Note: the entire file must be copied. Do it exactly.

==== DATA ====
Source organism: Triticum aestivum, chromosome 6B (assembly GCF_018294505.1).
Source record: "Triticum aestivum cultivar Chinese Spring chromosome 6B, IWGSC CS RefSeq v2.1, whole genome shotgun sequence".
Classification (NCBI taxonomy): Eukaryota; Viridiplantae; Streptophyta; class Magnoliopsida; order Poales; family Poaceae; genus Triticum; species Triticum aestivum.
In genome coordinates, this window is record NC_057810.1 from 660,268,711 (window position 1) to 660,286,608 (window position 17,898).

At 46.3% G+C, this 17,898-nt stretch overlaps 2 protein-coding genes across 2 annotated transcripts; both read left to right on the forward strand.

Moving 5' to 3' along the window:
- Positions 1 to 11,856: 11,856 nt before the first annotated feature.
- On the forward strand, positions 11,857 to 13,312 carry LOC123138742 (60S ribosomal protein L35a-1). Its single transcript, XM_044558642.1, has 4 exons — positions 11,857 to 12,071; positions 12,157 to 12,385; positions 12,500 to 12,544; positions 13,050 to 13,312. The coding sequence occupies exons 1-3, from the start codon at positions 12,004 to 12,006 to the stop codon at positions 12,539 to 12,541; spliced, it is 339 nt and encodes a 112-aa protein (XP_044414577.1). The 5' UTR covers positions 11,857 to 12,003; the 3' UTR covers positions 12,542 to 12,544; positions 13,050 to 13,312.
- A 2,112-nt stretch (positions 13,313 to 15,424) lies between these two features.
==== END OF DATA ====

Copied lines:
Source organism: Triticum aestivum, chromosome 6B (assembly GCF_018294505.1).
Source record: "Triticum aestivum cultivar Chinese Spring chromosome 6B, IWGSC CS RefSeq v2.1, whole genome shotgun sequence".
Classification (NCBI taxonomy): Eukaryota; Viridiplantae; Streptophyta; class Magnoliopsida; order Poales; family Poaceae; genus Triticum; species Triticum aestivum.
In genome coordinates, this window is record NC_057810.1 from 660,268,711 (window position 1) to 660,286,608 (window position 17,898).

At 46.3% G+C, this 17,898-nt stretch overlaps 2 protein-coding genes across 2 annotated transcripts; both read left to right on the forward strand.

Moving 5' to 3' along the window:
- Positions 1 to 11,856: 11,856 nt before the first annotated feature.
- On the forward strand, positions 11,857 to 13,312 carry LOC123138742 (60S ribosomal protein L35a-1). Its single transcript, XM_044558642.1, has 4 exons — positions 11,857 to 12,071; positions 12,157 to 12,385; positions 12,500 to 12,544; positions 13,050 to 13,312. The coding sequence occupies exons 1-3, from the start codon at positions 12,004 to 12,006 to the stop codon at positions 12,539 to 12,541; spliced, it is 339 nt and encodes a 112-aa protein (XP_044414577.1). The 5' UTR covers positions 11,857 to 12,003; the 3' UTR covers positions 12,542 to 12,544; positions 13,050 to 13,312.
- A 2,112-nt stretch (positions 13,313 to 15,424) lies between these two features.